"When neither sun nor stars appeared for many days and the storm continued raging, we finally gave up all hope of being saved. "--Acts 27:20
As the days turned into weeks and the weeks to months, the "storm continued raging." Life will never be the same for us since Amanda was killed. Every day is a continuation of the nightmare of knowing we'll never hold her, never kiss her, never even talk with her again as long as we walk this Earth. I had to come to the realization that it's a storm I'll never escape. I have no hope of being rescued from it...as long as I'm sailing this ship. This earthly life will be one, long continuous journey through this storm.
"But now I urge you to keep up your courage, because not one of you will be lost; only the ship will be destroyed."--Acts 27:22
But just because life will be one big storm, I need not give up hope. A better life awaits, a life where I'll be reunited with Amanda in a place that knows no suffering, no pain, and no death. My faith in Jesus Christ, trusting in His promise that when this earthly life is over, when my physical body is destroyed, I will not be lost. "Only the ship will be destroyed." I'll leave this body and be transformed to a spiritual being that cannot be destroyed, one that will spend eternity with our Lord and Savior, and with Amanda.
That's what gives me the courage to keep going through this storm. Once you have that faith in the promise of eternal life, it brings the hope that one day suffering in this life will be replaced with an eternal existence that knows no pain. Jesus Christ--the Way, the Truth, the Light--died on the cross so that we can have all of that. He is the light that will guide me through this lifelong storm. Without Him, the wind and the waves would toss me against the rocks and all would be lost. There would be no hope.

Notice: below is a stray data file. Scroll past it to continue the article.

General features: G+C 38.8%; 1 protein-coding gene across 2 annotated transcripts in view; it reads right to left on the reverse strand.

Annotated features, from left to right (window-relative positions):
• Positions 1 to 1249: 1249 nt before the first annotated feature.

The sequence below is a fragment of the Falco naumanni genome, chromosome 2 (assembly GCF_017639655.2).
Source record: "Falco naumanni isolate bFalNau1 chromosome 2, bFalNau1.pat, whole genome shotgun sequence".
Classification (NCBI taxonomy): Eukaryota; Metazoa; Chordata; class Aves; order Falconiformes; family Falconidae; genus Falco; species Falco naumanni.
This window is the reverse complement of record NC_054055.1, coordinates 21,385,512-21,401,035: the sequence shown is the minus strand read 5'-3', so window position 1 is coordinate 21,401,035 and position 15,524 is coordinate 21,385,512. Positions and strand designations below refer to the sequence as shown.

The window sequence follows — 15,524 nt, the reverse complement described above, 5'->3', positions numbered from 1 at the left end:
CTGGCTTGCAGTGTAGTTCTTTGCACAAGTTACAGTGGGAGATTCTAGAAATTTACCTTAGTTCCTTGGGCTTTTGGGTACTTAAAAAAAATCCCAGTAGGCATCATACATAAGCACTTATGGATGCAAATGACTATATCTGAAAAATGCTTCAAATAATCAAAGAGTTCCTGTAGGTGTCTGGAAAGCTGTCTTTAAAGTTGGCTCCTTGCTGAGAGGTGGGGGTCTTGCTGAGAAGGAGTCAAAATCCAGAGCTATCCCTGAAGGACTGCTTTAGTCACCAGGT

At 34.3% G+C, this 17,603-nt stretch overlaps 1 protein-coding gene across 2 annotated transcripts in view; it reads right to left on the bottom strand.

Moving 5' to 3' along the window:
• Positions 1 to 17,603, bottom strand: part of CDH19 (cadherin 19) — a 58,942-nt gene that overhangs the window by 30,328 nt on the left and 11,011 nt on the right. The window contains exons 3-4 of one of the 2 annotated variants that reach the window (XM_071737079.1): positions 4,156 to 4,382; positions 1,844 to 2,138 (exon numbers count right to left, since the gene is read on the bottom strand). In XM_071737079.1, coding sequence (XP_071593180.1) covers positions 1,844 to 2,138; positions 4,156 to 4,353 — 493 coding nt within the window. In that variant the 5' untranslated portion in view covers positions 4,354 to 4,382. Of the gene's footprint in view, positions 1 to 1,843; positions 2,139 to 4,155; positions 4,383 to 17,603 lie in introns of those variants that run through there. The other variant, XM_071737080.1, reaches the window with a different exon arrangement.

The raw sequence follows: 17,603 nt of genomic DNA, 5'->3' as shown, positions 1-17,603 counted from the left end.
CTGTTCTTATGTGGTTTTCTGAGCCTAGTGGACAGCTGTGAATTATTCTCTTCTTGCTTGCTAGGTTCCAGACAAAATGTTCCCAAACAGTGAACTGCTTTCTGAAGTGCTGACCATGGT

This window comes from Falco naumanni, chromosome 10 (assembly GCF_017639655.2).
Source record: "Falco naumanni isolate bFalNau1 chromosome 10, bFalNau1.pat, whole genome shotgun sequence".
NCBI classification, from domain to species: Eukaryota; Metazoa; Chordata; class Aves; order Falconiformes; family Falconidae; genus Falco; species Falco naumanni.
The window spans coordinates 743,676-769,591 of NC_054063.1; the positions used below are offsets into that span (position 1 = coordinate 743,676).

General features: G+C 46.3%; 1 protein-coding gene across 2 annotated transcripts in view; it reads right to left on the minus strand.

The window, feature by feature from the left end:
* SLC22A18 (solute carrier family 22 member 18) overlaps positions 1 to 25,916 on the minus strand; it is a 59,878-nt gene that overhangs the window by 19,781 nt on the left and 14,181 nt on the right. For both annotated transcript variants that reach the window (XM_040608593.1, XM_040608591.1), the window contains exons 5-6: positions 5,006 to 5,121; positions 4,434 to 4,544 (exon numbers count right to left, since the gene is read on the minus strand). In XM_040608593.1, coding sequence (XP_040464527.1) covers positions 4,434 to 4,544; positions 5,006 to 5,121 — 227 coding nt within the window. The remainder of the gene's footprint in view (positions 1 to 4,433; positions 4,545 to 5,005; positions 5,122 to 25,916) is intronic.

So even though the tempest continues to rage, I will have courage. I will draw strength in the knowledge that "not one will be lost." Not Amanda, not me, not one who believes in Jesus, who trusts in Him will be lost. No, not one.
I will survive this storm, and you can survive whatever tempest blows into your life. Not because of our own abilities, but because of our faith in Jesus Christ. If you have that faith, work to grow your relationship with Him. If you don't have that faith, get it. You won't regret it, and you'll be able to weather any storm.
If you don't know Jesus as your personal savior, if you're missing the faith, hope, and love written about here, if you want the peace that we as Christians have in our lives, please visit our Got Jesus? page for step-by-step instructions on how to accept Jesus Christ as your personal Savior.